This morning the resin on the bodywork is cured except for one spot which we successfully ‘bump’ with a heatgun. We load up and head up the Mountain. Today is qualifying. The qualifying position determines run order and it’s important because weather tends to deteriorate during the day so the earlier you can run, the better the chances of favorable conditions. But most importantly we have to qualify in order to race. The D1 hasn’t run right yet and we have a bit of a dilemma – I can adjust the pressure sensor fake voltage so it will start and idle, but then it won’t rev over 5K. Adjusting to rev freely makes it nearly impossible to start and idle. Something to tinker with today.
We arrive at the paddock area, unload and get ready to run. We apply white tape on the outside of the bodywork to hide the worst of the damage. From 15 feet away it’s hard to tell.
Jonathan goes up without an incident and posts an OK time of 4:14. Then I make a guess at the voltage setting. We get the D1 ligned up and (reluctantly) started. Rodney goes up.
First section time comes up on the board, then nothing. On the staff radios we overhear “888 stopped”. Did the engine blow up? I really don’t know what the adjustments are doing to the AFR over the rev range. Then we overhear something about the gearbox. Did the box blow up? Chain broke? We try to come up with possible scenarios and ways of dealing with them as we wait for the car to be brought back down. Eventually he is towed in to our pit and we get to work.
In the meantime Jonathan goes up for his second run and we later get the time – 4:11. Better than last year but we’ll have to see where improvements can be made. The car does look good, if I do say so myself.
We are trying to get the D1 sorted. The gearbox does not shift up. Down works fine though. We try a few things. Something is wrong with the pneumatic valve block that controls the actuator. We look for leaks, then replace the valve body (brought spares). Nothing. We are now told that the the current run is the last one. We make it or we don’t race Sunday.
There are three valves – up, down and throttle blipper. Up is not working but down and blipper are. Blipper is not essential – Rodney can just use the clutch for downshifts. So I change the wiring in the connector while Tristan swaps the hoses to make the blipper valve actuate the upshift instead. We test it, and it works. Got to go line up. With the difficulty in starting and the air compressor pump having been run quite a bit, the battery is now getting low. We do have a portable jump battery but it requires removing wings and bodywork to connect (item on the list of things later today). There is a lot at stake and a lot to go wrong. We push the car to the start line.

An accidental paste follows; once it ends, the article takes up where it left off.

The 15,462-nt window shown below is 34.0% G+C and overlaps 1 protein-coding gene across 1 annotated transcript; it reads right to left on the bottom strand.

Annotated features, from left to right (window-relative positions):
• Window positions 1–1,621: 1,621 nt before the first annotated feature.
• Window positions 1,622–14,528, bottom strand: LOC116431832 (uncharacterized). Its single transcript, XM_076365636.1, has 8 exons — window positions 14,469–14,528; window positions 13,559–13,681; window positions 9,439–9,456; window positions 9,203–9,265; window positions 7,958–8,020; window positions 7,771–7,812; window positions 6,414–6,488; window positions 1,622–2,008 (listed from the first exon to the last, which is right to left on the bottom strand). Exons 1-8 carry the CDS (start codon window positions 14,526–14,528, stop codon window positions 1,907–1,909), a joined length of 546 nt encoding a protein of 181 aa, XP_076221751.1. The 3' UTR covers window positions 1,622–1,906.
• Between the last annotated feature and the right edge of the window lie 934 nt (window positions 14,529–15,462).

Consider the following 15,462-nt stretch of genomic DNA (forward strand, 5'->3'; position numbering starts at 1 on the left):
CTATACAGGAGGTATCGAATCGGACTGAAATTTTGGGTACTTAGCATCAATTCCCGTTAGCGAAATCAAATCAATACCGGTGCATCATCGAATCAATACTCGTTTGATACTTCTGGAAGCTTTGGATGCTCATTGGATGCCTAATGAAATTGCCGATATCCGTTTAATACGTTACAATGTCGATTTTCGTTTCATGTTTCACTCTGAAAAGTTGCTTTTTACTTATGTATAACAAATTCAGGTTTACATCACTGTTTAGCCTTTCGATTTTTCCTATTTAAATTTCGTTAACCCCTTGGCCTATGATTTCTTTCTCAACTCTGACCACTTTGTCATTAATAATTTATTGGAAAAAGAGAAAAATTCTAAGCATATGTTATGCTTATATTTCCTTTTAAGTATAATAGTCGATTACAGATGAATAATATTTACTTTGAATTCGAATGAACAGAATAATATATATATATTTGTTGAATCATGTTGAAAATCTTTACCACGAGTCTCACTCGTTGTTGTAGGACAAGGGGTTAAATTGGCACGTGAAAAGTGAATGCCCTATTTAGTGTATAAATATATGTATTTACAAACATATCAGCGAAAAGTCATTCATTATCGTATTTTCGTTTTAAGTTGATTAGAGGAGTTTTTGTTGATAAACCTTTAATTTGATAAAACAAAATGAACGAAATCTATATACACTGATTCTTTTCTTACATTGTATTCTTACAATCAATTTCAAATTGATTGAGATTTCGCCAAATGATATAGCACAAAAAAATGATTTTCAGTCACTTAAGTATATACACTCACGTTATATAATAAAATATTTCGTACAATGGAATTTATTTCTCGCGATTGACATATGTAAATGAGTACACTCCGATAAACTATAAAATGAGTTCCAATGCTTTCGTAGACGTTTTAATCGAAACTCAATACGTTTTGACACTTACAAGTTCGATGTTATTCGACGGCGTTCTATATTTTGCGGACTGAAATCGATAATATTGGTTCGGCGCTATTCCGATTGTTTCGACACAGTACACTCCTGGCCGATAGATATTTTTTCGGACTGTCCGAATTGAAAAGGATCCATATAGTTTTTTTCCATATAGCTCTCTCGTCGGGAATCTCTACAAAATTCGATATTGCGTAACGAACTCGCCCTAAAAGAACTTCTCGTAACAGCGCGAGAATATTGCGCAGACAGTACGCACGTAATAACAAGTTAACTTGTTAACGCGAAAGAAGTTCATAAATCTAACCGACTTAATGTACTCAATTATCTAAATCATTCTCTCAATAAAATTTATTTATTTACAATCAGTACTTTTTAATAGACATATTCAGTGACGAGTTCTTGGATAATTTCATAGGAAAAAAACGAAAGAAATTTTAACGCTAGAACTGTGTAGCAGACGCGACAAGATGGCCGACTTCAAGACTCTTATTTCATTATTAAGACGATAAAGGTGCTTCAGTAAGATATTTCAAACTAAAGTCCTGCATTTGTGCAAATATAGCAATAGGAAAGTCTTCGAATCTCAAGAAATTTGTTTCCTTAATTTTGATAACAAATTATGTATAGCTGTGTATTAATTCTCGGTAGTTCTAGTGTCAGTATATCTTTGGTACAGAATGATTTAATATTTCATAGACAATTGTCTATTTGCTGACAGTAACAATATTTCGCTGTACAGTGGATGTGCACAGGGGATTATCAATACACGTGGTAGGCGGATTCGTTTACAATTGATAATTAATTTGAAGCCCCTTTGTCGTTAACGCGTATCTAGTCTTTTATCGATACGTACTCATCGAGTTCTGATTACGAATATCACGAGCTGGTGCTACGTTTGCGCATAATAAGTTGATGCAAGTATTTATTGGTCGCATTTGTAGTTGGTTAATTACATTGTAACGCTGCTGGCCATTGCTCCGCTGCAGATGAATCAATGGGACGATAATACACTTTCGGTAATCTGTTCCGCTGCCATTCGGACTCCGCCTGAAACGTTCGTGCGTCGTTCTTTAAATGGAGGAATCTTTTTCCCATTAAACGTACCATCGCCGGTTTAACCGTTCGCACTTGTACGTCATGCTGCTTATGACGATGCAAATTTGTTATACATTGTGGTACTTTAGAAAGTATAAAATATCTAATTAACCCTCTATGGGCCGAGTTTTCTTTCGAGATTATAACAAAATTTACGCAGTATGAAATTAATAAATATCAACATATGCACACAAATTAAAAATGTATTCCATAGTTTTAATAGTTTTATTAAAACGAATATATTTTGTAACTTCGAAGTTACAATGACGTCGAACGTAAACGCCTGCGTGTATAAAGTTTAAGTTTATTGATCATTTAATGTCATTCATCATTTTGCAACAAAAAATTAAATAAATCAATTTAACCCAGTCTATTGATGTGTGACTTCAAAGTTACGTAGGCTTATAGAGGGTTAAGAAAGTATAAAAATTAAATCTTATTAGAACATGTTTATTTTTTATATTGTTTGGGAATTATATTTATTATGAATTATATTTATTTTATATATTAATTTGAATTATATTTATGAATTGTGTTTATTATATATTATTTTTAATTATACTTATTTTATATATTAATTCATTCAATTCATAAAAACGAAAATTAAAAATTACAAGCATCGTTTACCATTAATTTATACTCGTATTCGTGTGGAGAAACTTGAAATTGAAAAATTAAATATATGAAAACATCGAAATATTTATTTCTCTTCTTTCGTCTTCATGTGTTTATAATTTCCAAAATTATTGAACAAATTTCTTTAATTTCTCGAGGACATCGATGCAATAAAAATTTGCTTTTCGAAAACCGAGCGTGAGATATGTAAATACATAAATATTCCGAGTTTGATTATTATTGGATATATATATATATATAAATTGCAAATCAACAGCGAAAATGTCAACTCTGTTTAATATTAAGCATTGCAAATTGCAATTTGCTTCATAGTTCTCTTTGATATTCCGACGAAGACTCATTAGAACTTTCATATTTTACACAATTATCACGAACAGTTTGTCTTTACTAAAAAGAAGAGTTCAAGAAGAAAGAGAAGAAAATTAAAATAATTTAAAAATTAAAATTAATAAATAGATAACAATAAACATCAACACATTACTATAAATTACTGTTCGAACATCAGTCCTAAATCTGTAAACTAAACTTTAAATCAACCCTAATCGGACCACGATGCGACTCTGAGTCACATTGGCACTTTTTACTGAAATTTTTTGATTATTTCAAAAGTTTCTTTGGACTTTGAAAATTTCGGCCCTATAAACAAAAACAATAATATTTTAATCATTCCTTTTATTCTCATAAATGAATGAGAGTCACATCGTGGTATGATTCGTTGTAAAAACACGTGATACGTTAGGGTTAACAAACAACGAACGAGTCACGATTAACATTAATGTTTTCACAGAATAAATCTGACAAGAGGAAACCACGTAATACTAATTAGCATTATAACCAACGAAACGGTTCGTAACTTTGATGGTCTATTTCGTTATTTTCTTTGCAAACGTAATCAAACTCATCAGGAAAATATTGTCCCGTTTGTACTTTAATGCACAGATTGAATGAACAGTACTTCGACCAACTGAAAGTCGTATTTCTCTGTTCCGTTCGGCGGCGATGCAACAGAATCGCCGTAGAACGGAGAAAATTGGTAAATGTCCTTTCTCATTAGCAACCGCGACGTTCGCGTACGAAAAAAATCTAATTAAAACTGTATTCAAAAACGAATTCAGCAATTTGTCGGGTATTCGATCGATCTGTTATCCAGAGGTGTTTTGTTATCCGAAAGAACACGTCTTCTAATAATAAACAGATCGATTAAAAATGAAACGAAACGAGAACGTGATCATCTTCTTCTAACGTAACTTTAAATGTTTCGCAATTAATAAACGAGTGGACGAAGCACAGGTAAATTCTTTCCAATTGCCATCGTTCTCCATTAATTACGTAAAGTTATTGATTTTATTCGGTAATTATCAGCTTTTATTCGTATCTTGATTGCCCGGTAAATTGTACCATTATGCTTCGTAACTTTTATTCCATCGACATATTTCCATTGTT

We time the start to give us an opportunity to scramble a jump-start while still avoiding overheating just sitting there with throttle constantly being blipped since it won’t idle. A few tense moments but the car does start and then he’s off. First section time comes up, then…. nothing. It’s a sinking feeling. We’ve come so far…. But wait – the problem was with a car ahead, Rodney got red flagged and will get a restart. Whew. For the moment. But it means we’ll have to deal with the start again.
Once he’s back down, we turn him around, add fuel, line up and go to start. The engine cranks but does not fire. Again. Again. Nothing. Really concerned about battery now. I tell Rodney to put the gas to the floor and don’t let up until the engine fires and spools up. Cranking. A few coughs. Sputter. Sputter. Then VROOOM! Ok, we have a running engine. Good thing too because the 10-second countdown is already started. He’s off again. First section time is up. Then, agonizing two minutes later, finish! Time is 4:18, slower than Rodney would have liked but under the circumstances we’ll take it.
So, both cars qualified. That is good. But we now have a long list of things to do before we test on the middle section tomorrow. On the D1, we have to be able to log AFR. For this we’d have to weld an O2 sensor bung on the exhaust where it can be accessed (the existing one points at the transmission, which wasn’t present on the dyno). And we need to install and wire in an O2 sensor. There is a wideband sensor and controller in the D2 which we could borrow, but it’s a lot of disassembly to get it out. Probably half a day. Preferred option would be to find one to buy locally which Morgan does after some searching. And the shop – Under Pressure Turbo Systems – even offers to weld the bung on if we bring in the tail pipe. That saves the hassle of finding someone to do it and likely lots of driving too. Morgan goes to get the O2 sensor, Tristan and Jonathan go to find connector and cabling for external jump battery hookup, the rest of the crew work on the D1 and I do this post.
Lots of work remains today and then more testing and learning tomorrow.